Sports Medicine

, Volume 48, Issue 6, pp 1405–1436 | Cite as

Physical Activity Throughout the Adult Life Span and Domain-Specific Cognitive Function in Old Age: A Systematic Review of Cross-Sectional and Longitudinal Data

  • Tobias Engeroff
  • Tobias Ingmann
  • Winfried Banzer
Systematic Review



A growing body of literature suggests that physical activity might alleviate the age-related neurodegeneration and decline of cognitive function. However, most of this evidence is based on data investigating the association of exercise interventions or current physical activity behavior with cognitive function in elderly subjects.


We performed a systematic review and hypothesize that physical activity during the adult life span is connected with maintained domain-specific cognitive functions during late adulthood defined as age 60+ years.


We performed a systematic literature search up to November 2017 in PubMed, Web of Science, and Google Scholar without language limitations for studies analyzing the association of leisure physical activity during the adult life span (age 18+ years) and domain-specific cognitive functions in older adults (age 60+ years).


The literature review yielded 14,294 articles and after applying inclusion and exclusion criteria, nine cross-sectional and 14 longitudinal studies were included. Moderate- and vigorous-intensity leisure physical activity was associated with global cognitive function and specific cognitive domains including executive functions and memory but not attention or working memory. Most studies assessed mid- to late-adulthood physical activity, thus information concerning the influence of young adult life-span physical activity is currently lacking.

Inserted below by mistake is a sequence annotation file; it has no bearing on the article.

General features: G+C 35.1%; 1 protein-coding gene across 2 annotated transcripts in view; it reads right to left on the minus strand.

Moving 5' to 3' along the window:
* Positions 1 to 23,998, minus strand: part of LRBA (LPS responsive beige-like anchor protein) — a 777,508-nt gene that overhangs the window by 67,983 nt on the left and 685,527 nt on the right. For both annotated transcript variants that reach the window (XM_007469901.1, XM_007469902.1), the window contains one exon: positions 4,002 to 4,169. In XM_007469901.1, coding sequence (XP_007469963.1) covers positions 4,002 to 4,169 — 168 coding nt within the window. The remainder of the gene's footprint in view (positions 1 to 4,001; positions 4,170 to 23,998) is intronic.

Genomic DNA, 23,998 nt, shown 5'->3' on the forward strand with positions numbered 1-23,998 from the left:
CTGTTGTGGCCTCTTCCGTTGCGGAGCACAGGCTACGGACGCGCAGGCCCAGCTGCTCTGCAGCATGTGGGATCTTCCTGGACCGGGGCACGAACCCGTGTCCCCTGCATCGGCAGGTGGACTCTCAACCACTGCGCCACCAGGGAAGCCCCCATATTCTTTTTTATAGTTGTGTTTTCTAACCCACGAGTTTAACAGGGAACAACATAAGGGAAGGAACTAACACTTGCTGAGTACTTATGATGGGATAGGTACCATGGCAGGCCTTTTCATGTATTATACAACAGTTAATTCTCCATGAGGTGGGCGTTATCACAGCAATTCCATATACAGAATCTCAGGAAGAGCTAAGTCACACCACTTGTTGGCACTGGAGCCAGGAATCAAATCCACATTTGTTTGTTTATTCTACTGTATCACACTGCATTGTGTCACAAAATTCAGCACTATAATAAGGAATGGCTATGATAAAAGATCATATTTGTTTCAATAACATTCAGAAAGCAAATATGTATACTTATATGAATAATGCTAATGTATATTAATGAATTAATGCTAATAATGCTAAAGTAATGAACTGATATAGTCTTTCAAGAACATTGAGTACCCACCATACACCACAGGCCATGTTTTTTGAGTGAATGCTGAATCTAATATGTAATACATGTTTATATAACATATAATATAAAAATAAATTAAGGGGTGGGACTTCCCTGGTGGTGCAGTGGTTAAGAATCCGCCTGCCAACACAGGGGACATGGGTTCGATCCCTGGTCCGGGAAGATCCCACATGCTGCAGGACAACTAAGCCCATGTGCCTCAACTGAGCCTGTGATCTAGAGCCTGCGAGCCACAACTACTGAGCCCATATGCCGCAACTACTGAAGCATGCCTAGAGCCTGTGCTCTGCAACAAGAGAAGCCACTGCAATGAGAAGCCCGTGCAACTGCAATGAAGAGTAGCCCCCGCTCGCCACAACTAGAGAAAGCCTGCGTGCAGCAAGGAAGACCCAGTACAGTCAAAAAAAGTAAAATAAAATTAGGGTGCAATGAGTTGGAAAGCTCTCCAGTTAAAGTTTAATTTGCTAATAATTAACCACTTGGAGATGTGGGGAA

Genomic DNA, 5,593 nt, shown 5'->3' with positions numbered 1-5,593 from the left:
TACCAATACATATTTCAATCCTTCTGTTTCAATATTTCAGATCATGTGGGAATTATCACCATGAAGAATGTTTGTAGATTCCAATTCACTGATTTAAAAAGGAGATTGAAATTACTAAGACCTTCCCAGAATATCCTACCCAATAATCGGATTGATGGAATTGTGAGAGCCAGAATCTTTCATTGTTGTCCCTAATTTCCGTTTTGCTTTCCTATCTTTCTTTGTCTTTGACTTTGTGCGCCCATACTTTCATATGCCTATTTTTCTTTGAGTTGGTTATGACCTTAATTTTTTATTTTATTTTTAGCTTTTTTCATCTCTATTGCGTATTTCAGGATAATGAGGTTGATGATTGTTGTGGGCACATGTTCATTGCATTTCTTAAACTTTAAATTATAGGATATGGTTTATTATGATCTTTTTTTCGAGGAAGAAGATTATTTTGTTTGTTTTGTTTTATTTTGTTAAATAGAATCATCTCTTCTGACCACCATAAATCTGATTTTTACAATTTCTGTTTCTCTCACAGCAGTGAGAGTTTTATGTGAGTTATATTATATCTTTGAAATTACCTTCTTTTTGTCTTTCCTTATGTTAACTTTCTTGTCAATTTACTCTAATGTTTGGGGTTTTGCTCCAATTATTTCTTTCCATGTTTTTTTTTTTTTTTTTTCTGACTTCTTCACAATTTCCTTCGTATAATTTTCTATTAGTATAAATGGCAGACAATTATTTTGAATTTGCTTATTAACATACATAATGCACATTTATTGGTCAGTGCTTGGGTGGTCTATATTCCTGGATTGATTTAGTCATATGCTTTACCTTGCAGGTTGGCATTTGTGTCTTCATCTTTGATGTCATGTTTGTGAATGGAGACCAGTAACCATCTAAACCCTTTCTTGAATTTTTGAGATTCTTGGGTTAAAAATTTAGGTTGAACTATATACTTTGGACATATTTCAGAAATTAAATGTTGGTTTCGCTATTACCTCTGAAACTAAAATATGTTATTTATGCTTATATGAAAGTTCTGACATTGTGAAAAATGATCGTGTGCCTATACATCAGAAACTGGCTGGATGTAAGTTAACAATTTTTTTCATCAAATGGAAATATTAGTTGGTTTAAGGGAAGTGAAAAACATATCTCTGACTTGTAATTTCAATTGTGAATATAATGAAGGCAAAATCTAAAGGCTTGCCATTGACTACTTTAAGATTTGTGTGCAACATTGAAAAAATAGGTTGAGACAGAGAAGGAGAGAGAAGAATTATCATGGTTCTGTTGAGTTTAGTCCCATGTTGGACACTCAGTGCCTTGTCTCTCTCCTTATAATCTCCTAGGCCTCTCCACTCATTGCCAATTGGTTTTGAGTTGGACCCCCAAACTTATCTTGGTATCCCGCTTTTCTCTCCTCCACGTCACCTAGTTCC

Observational evidence that moderate- and vigorous-intensity leisure physical activity is beneficially associated with maintained cognitive functions during old age is accumulating. Further studies are necessary to confirm a causal link by assessing objective physical activity data and the decline of cognitive functions at multiple time points during old age.


Compliance with Ethical Standards


No sources of funding were used to assist in the preparation of this article.

Conflict of interest

Tobias Engeroff, Tobias Ingmann, and Winfried Banzer have no conflicts of interest relevant to the content of this review.


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Copyright information

© Springer International Publishing AG, part of Springer Nature 2018

Authors and Affiliations

  • Tobias Engeroff
    • 1
  • Tobias Ingmann
    • 1
  • Winfried Banzer
    • 1
  1. 1.Department of Sports MedicineGoethe UniversityFrankfurt am MainGermany

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